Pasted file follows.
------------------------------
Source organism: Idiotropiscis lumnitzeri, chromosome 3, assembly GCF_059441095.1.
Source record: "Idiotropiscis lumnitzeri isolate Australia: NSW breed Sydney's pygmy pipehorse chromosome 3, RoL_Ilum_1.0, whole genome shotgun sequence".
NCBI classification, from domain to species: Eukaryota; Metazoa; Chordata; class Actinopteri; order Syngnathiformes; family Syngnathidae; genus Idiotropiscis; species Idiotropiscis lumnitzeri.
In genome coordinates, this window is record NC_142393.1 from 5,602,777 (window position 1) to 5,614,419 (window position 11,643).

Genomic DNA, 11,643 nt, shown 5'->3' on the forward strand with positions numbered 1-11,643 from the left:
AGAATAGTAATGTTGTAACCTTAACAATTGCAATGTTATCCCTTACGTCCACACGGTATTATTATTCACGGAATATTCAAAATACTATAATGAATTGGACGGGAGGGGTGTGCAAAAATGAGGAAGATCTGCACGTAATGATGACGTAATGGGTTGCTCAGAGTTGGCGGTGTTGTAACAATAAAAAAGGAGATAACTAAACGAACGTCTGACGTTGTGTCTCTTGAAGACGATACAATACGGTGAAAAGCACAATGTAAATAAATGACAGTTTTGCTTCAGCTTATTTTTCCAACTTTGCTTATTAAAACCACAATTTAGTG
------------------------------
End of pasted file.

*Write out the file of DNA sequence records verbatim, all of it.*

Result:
Source organism: Idiotropiscis lumnitzeri, chromosome 3, assembly GCF_059441095.1.
Source record: "Idiotropiscis lumnitzeri isolate Australia: NSW breed Sydney's pygmy pipehorse chromosome 3, RoL_Ilum_1.0, whole genome shotgun sequence".
NCBI classification, from domain to species: Eukaryota; Metazoa; Chordata; class Actinopteri; order Syngnathiformes; family Syngnathidae; genus Idiotropiscis; species Idiotropiscis lumnitzeri.
In genome coordinates, this window is record NC_142393.1 from 5,602,777 (window position 1) to 5,614,419 (window position 11,643).

Genomic DNA, 11,643 nt, shown 5'->3' on the forward strand with positions numbered 1-11,643 from the left:
AGAATAGTAATGTTGTAACCTTAACAATTGCAATGTTATCCCTTACGTCCACACGGTATTATTATTCACGGAATATTCAAAATACTATAATGAATTGGACGGGAGGGGTGTGCAAAAATGAGGAAGATCTGCACGTAATGATGACGTAATGGGTTGCTCAGAGTTGGCGGTGTTGTAACAATAAAAAAGGAGATAACTAAACGAACGTCTGACGTTGTGTCTCTTGAAGACGATACAATACGGTGAAAAGCACAATGTAAATAAATGACAGTTTTGCTTCAGCTTATTTTTCCAACTTTGCTTATTAAAACCACAATTTAGTG